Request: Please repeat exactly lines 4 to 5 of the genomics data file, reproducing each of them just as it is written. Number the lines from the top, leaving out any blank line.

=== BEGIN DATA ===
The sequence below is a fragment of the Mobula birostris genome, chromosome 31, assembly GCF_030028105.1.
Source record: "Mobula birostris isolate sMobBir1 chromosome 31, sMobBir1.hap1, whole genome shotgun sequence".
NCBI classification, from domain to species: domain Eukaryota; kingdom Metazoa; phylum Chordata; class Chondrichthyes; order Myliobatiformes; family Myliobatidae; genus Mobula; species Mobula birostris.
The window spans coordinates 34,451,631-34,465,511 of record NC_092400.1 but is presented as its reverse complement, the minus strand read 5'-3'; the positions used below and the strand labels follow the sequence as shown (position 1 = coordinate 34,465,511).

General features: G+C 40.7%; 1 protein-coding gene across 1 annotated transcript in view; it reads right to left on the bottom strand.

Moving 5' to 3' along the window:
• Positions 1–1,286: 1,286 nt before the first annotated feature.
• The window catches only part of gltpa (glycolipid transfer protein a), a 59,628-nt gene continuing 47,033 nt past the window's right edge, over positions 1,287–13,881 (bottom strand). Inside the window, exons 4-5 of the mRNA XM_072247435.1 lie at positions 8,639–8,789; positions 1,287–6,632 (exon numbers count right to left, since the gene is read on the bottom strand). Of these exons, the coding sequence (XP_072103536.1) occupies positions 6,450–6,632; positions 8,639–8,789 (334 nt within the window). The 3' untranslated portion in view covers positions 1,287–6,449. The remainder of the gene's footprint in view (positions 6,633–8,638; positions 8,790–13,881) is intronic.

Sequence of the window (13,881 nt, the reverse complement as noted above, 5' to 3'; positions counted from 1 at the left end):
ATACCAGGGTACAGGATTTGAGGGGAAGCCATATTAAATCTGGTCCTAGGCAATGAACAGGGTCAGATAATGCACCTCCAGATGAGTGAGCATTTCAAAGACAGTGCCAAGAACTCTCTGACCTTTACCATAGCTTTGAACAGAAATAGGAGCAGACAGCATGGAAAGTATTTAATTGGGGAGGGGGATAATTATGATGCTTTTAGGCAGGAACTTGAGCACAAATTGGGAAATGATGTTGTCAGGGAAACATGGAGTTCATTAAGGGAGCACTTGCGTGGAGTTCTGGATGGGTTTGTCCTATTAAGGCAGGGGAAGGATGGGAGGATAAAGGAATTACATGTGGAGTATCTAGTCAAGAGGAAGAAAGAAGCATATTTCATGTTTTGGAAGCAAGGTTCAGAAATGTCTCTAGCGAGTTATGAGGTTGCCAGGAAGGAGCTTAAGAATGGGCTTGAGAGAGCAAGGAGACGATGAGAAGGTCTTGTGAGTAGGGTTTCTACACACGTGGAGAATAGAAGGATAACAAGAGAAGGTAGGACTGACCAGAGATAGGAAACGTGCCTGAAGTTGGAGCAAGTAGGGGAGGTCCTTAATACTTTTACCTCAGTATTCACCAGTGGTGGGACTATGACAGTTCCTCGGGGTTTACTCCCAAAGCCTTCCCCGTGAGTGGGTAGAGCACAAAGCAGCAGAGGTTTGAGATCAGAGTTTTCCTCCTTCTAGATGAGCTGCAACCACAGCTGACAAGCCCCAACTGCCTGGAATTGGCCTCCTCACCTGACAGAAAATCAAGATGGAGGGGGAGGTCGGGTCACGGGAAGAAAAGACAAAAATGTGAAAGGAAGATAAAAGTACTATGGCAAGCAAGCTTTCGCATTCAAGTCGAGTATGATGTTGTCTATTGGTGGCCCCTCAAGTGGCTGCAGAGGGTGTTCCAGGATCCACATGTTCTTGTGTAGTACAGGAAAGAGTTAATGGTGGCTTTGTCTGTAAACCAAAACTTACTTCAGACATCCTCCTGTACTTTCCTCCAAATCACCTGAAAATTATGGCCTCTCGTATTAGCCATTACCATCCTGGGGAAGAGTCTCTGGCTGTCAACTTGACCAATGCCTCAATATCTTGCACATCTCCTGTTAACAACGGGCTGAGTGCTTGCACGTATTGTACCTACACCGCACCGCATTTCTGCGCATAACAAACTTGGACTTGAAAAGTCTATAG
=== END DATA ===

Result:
The window spans coordinates 34,451,631-34,465,511 of record NC_092400.1 but is presented as its reverse complement, the minus strand read 5'-3'; the positions used below and the strand labels follow the sequence as shown (position 1 = coordinate 34,465,511).

General features: G+C 40.7%; 1 protein-coding gene across 1 annotated transcript in view; it reads right to left on the bottom strand.